I found out about Gonzaga in Florence when I made a surprise visit to Tom McCarthy here in Florence on a cold, drizzly evening in March of 1970…Florence was not very pretty that evening. Tom and I attended a boarding school together and did nothing but complain.

I asked the question “How do you like Gonzaga in Florence?” and waited for the howls of derision.

Instead, I incredibly heard “Best year I ever had.”

That was enough endorsement for me.   And as a kid from Jersey…Well, I could use some “cult-chuh.”  

In the fall of ’71, Gonzaga in Florence met in New York City.  I didn’t know a soul.  I had a little intrepidation: would I like the kids?  Would I find some friends?  After all, I’d be gone for an entire YEAR!

Surely, I’d find some good guys. My question was soon answered as I walked into my New York City hotel room. There were two beds and a rollaway.  

“O.K.  I’m the last one.  I get the roll-away.”

But as I walked in, this guy with no shoes and a goatee was sitting in the lotus position playing the flute and never stopped to even say, “Hello.”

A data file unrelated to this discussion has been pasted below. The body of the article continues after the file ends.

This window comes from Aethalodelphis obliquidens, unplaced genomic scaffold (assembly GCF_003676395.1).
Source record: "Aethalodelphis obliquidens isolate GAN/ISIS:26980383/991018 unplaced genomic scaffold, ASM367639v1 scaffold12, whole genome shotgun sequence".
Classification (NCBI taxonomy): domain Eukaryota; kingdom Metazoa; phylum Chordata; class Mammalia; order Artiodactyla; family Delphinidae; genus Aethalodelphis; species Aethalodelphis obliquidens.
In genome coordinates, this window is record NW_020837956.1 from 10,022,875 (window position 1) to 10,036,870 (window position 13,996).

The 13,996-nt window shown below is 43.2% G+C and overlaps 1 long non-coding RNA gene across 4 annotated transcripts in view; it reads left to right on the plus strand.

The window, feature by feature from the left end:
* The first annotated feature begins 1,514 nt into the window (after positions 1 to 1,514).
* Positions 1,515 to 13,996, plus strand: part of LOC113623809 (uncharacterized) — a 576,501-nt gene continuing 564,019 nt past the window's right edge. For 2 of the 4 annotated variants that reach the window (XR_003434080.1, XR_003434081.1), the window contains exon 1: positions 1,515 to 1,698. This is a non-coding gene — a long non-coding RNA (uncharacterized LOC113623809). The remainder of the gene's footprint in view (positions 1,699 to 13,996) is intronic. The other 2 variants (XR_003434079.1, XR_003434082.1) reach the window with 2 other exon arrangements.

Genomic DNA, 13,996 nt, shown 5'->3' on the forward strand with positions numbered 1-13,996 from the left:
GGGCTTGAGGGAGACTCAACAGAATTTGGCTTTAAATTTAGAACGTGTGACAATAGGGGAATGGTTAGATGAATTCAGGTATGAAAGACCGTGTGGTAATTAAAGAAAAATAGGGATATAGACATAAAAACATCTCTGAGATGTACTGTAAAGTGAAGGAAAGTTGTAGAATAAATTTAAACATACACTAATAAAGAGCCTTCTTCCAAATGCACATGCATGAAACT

“This is only one guy, right?”  

A few moments later the door about burst off its hinges and a stocky guy with a purple polka-dot suit and handle-bar mustache came marching in and said, “Howdy, Howdy, Howdy! Mark Neiter here — Billings, Montana, Montana’s largest metropolitan area. Nice to meet you, son!”

Whoa! It was a bit of an inauspicious start.

I’m sure your start of Gonzaga in Florence experience was much the same as mine. Maybe a song brings you to that time and place.  Think for a minute…
Mine was Rod Stewart’s “Maggie May.” “Wake up, Maggie.  I think I’ve got somethin’ to say to you. It’s late September and I really should be back at school…”

When we started…

We had long hair.
Our edges were sharp and pointed.
Our jeans were belled at the bottom.
The world revolved around us.
We were concerned about how we fit in.
We had fake ID’s.
We looked inward and didn’t find as much substance or solace as we hoped.
Our friendships were more on the surface than deep.
We didn’t care for customs or cultures.
We were all “Running Against the Wind.”

GIF 1971-1972

The schools in the U.S. we attended were filled with structure but failed to instill it within us. And suddenly we were all together with seemingly no structure.  In fact, we were told to not let school get in the way of our education.  We were free to go wherever we wished, with no guidance or supervision.